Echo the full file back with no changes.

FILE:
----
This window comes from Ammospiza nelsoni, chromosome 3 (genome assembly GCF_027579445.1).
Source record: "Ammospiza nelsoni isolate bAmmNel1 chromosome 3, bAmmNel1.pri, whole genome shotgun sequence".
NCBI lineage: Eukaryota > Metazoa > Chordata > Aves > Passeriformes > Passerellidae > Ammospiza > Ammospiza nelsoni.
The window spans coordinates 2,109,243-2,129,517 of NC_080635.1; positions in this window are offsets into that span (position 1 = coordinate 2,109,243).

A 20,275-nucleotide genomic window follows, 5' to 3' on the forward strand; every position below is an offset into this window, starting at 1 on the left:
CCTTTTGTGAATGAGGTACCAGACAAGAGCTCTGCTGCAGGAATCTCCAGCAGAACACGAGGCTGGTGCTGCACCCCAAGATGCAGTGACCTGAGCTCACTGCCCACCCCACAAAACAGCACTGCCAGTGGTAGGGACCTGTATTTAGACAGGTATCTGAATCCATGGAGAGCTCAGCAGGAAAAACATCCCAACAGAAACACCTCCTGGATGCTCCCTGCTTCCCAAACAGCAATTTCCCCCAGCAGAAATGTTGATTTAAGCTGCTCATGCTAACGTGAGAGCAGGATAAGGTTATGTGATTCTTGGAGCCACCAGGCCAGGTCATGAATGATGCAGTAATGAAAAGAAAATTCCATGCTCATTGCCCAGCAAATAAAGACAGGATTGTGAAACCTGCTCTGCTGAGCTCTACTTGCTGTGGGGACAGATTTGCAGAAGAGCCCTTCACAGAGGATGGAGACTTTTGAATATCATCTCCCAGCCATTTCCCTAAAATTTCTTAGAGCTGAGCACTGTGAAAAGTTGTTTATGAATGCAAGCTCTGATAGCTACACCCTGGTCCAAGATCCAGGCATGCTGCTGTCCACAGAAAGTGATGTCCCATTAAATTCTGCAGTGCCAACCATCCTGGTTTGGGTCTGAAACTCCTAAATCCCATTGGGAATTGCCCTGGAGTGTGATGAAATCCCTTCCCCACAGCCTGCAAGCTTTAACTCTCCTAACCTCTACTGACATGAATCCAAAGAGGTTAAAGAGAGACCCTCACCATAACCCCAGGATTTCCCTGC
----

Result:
This window comes from Ammospiza nelsoni, chromosome 3 (genome assembly GCF_027579445.1).
Source record: "Ammospiza nelsoni isolate bAmmNel1 chromosome 3, bAmmNel1.pri, whole genome shotgun sequence".
NCBI lineage: Eukaryota > Metazoa > Chordata > Aves > Passeriformes > Passerellidae > Ammospiza > Ammospiza nelsoni.
The window spans coordinates 2,109,243-2,129,517 of NC_080635.1; positions in this window are offsets into that span (position 1 = coordinate 2,109,243).

A 20,275-nucleotide genomic window follows, 5' to 3' on the forward strand; every position below is an offset into this window, starting at 1 on the left:
CCTTTTGTGAATGAGGTACCAGACAAGAGCTCTGCTGCAGGAATCTCCAGCAGAACACGAGGCTGGTGCTGCACCCCAAGATGCAGTGACCTGAGCTCACTGCCCACCCCACAAAACAGCACTGCCAGTGGTAGGGACCTGTATTTAGACAGGTATCTGAATCCATGGAGAGCTCAGCAGGAAAAACATCCCAACAGAAACACCTCCTGGATGCTCCCTGCTTCCCAAACAGCAATTTCCCCCAGCAGAAATGTTGATTTAAGCTGCTCATGCTAACGTGAGAGCAGGATAAGGTTATGTGATTCTTGGAGCCACCAGGCCAGGTCATGAATGATGCAGTAATGAAAAGAAAATTCCATGCTCATTGCCCAGCAAATAAAGACAGGATTGTGAAACCTGCTCTGCTGAGCTCTACTTGCTGTGGGGACAGATTTGCAGAAGAGCCCTTCACAGAGGATGGAGACTTTTGAATATCATCTCCCAGCCATTTCCCTAAAATTTCTTAGAGCTGAGCACTGTGAAAAGTTGTTTATGAATGCAAGCTCTGATAGCTACACCCTGGTCCAAGATCCAGGCATGCTGCTGTCCACAGAAAGTGATGTCCCATTAAATTCTGCAGTGCCAACCATCCTGGTTTGGGTCTGAAACTCCTAAATCCCATTGGGAATTGCCCTGGAGTGTGATGAAATCCCTTCCCCACAGCCTGCAAGCTTTAACTCTCCTAACCTCTACTGACATGAATCCAAAGAGGTTAAAGAGAGACCCTCACCATAACCCCAGGATTTCCCTGC